Other Publications

Discussions covered interpretation and jurisprudence, foundational myths, the process of Muslim jurisprudence relating to women in the family and women in society, and action and strategies. According to participants, the need for women to review the process of interpretation and claim their right to interpret arises out of the realities of women’s lives and the myth that there is one way of being in the Muslim world.

Many thousands in the Muslim community in Britain as well as non-British spouses of British Muslims may be in marriages or undergo divorces whose legal validity is doubtful in the eyes of the English courts and authorities such as immigration and pensions. This leaves them in a ‘married/un-married’ limbo, often referred to in legal terms as ‘limping marriages’. This publication includes articles on: British Law; Laws in Bangladesh, India and Pakistan; and European and International Law.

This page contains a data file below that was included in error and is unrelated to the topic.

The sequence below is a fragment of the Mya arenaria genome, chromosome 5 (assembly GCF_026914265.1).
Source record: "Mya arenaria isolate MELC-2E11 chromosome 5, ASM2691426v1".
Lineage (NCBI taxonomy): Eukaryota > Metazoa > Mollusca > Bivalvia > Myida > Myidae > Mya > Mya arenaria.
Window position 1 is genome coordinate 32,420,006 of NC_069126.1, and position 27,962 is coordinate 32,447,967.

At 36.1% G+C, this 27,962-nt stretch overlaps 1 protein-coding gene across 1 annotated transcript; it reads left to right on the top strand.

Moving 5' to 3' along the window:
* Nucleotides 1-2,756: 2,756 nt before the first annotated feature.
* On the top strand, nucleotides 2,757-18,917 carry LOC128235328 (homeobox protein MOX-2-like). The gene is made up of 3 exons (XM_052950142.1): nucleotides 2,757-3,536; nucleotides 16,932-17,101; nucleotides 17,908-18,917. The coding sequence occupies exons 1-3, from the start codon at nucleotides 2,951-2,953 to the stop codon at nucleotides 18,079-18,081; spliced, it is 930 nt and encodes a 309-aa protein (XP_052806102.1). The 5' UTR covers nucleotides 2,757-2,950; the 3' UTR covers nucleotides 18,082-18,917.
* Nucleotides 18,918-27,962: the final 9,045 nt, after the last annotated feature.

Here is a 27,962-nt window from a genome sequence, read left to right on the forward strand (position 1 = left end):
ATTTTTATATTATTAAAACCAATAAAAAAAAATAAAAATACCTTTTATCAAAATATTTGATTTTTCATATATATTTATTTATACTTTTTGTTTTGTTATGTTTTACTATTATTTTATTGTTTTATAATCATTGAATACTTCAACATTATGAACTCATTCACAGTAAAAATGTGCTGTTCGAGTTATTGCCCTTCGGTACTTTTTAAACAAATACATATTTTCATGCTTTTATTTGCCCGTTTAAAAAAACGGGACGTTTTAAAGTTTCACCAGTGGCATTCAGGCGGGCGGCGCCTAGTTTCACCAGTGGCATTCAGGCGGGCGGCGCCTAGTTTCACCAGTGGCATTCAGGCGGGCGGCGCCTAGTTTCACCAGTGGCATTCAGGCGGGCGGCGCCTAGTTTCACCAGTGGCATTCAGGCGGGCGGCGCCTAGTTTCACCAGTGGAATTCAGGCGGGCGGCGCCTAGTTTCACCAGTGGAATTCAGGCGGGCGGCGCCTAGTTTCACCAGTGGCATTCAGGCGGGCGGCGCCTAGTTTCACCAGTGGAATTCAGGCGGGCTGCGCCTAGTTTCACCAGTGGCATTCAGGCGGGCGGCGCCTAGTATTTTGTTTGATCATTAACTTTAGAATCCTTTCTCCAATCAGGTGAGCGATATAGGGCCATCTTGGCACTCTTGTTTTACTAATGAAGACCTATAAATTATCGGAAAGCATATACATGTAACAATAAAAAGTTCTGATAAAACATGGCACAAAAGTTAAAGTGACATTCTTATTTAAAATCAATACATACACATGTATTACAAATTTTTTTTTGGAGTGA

Over 50 women participated from 22 countries - Afghanistan, Bangladesh, Burkina Faso, Cameroon, Canada, Egypt, Gambia, Iran, Iraq, Israel-Palestine, Malaysia, Mali, Morocco, Nigeria, Pakistan, Senegal, South Africa, Sri Lanka, Sudan, Tanzania, UK, and USA. Many dozens more contributed to the PoA through regional and country-specific meetings that preceded the Senegal meeting.

Please note the following correction for this article: Tahar Djaout, assasinated in 1993, was a male journalist.
Syndiquer le contenu